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The World’s First Electric Campervan Has Arrived


LEVC new e-Camper. Orange e-Camper with pop up roof extended and bicycles mounted on the back

The World’s First Electric Campervan Has Arrived

The future of campervans is here, and it’s electric (boogie woogie woogie). Wrapping up the month of June, London Electric Vehicle Company (LEVC)–formerly known as London Taxi Company– introduced its newest leisure vehicle, the e-Camper.

According to the press release, as the World’s First Electric Campervan, LEVC assures that its e-Camper will “offer both zero-emission capability with zero range anxiety – making it the perfect way to explore the great outdoors with the benefit of low environmental impact.”

“The campervan market is growing rapidly and, despite these vehicles being used for coastal and countryside adventures, which often include national parks and protected areas, they are still powered by petrol or diesel engines,” says Joerg Hofmann, CEO of LEVC. “This is a major conflict; we can see a shift in consumer attitudes, with demand for greener mobility solutions to help to protect and improve air quality. Our new electric, zero-emissions capable e-Camper offers the perfect solution and is well-equipped with high-quality features that can be tailored to meet a range of customer requirements.”

A closer look at the LEVC e-Camper

While LEVC’s e-Camper currently exists in renderings, the model is set to hit the production line towards the final quarter of 2021 with the help of camping vehicle specialist Wellhouse Leisure. The plug-in hybrid campervan is based on the London manufacturer’s VN5 cargo van model and TX electric taxi. Utilizing its electric motor and 31kWh battery, the campervan can travel up to 60 miles on a single charge. A 1.5-liter three-cylinder gas engine extends the range to 304 miles.

inside the campervan featuring a kitchenette and back seat
Image courtesy of LEVC

Inside, the LEVC e-Camper is functional and versatile. Up to four people can sleep comfortably. The pop-up roof offers sleeping quarters for two, and the second-row bench seat folds into a second double bed. The pop-up roof also creates a standing room space when using the integrated electric kitchenette. Plus, a dining area can be created by swiveling the front row seats 180 degrees and sliding the second row further back. A central folding table completes this cozy interior setup.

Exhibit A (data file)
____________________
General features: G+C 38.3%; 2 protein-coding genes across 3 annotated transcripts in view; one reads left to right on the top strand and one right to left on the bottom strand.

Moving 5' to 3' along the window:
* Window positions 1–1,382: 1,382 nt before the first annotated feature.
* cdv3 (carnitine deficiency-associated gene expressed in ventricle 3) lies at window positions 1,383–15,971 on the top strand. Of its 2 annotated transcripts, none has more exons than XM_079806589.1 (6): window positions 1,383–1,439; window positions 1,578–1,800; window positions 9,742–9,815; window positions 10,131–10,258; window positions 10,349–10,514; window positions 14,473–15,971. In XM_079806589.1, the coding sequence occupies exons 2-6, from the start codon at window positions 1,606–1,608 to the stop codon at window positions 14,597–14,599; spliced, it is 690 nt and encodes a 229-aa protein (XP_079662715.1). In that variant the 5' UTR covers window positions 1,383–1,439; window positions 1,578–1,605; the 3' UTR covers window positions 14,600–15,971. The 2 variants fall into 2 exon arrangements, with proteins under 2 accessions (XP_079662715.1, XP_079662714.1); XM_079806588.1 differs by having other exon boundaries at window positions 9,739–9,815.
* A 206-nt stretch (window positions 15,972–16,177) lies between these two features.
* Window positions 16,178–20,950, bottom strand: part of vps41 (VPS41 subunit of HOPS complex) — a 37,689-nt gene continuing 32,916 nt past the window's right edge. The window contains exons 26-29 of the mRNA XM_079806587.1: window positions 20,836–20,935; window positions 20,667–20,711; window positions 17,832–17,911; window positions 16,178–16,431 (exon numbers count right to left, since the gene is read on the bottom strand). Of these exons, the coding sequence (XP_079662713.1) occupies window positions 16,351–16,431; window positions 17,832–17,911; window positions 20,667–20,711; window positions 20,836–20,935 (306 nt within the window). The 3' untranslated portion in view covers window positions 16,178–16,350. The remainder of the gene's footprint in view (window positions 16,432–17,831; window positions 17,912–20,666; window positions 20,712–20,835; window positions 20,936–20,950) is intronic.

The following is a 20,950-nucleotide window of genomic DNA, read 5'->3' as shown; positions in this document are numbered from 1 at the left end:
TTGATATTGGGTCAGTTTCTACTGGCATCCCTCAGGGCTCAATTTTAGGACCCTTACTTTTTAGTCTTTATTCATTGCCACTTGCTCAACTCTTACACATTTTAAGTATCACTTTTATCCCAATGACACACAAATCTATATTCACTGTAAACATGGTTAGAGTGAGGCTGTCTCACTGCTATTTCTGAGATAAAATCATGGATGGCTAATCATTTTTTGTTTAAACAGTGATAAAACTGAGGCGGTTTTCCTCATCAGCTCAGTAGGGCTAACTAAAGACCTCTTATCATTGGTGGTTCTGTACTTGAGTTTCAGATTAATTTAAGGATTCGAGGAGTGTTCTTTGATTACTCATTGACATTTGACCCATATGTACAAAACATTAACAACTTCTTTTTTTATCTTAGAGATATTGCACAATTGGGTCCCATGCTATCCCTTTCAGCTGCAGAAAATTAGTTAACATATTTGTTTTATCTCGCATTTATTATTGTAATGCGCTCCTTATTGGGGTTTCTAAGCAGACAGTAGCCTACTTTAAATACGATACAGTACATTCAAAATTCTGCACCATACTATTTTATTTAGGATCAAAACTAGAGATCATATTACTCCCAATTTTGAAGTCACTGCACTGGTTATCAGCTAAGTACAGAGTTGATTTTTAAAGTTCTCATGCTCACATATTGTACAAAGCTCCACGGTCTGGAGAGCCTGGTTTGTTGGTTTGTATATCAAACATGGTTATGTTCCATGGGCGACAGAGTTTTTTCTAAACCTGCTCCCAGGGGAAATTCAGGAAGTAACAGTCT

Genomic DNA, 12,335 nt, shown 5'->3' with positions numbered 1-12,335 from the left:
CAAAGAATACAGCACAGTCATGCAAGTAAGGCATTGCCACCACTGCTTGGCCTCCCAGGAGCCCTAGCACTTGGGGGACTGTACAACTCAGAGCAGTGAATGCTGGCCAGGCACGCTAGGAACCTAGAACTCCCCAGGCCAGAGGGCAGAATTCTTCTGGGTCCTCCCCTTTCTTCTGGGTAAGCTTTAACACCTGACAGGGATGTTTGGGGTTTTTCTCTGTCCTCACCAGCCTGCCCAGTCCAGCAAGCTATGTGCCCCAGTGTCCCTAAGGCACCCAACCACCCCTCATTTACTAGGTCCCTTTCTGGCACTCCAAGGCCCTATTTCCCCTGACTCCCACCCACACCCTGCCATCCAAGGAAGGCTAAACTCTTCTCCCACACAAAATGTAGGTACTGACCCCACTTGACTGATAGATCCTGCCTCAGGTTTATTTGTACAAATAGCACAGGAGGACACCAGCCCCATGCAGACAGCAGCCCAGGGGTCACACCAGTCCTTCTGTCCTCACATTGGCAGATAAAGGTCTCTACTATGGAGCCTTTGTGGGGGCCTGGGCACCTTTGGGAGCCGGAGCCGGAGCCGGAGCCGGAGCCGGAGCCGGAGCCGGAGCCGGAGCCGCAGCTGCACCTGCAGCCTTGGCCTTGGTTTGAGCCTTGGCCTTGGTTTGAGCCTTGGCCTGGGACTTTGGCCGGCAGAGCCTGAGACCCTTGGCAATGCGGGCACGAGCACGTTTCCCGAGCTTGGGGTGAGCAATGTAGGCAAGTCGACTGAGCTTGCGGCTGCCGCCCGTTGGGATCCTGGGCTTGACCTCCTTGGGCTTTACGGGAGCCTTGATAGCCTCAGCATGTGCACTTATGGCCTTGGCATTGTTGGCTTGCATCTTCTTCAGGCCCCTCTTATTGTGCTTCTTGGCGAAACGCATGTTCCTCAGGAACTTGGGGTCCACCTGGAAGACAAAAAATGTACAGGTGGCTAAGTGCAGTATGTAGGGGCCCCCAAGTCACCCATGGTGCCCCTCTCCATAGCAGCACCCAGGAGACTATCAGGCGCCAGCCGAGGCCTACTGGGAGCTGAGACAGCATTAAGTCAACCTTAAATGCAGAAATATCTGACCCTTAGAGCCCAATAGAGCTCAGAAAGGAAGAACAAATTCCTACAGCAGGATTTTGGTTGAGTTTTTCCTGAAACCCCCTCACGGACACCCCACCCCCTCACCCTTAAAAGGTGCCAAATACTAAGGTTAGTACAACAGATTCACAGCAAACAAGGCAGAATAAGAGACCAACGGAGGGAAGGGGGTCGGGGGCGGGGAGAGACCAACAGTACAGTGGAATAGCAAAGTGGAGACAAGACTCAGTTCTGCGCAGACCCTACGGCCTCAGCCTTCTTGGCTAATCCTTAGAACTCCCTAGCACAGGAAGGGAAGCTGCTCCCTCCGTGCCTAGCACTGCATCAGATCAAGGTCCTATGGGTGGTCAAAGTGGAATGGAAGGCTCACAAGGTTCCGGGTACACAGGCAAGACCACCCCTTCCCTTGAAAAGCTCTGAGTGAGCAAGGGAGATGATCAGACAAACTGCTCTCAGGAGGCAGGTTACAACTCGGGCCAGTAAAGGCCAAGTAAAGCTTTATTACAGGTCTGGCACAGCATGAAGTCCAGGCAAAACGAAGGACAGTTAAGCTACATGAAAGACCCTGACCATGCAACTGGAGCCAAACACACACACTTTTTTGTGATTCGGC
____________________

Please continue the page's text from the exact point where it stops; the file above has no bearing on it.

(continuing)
Outside, the e-Camper can be outfitted with a range of proprietary racks to support equipment like bicycles or surfboards. Customers can also customize their campervans with exterior paint options. The starting price of the new LEVC e-Camper is £62,250 (over $86,600).

For more insight on the LEVC e-Camper, visit the LEVC website. The clip below gives an overview of the e-Camper as well.

While the LEVC e-Camper will not be available for purchase in the US, this revolutionary e-Camper is making waves globally. We’ll soon feel the surge as more and more manufacturers overseas and statewide jump on the proverbial bandwagon of eco-friendly, electric recreational vehicles.

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Author Natalie Henley Avatar

Natalie Henley

Natalie Flores-Henley and her husband, Levi Henley, workamp around the country in their 26-foot motorhome. Along with writing for RV magazines, they recently published their first book together, Seasonal Workamping for a Living: How We Did It. They share their experiences and RV-related tips on their own blog henleyshappytrails.com as well as videos on their YouTube Channel, also called Henley's Happy Trails.

2 thoughts on “The World’s First Electric Campervan Has Arrived

  1. I keep reading about electric vehicles and how great they are. But little, or nothing is seen about how and where they are recharged. I did read about one, it could be recharged on house current – fully charged in about 4 days. Personally I think, for now at least, that well thought hybrid vehicles would work – and I am not talking about the ones being sold now. A very small liquid fuel engine, burning only clean fuel, no pollution, charging a row of batteries, in addition to solar power, along with a number of small wind generators, also charging the batteries. It would not take a lot of fuel for a rig like that to have a very long range.

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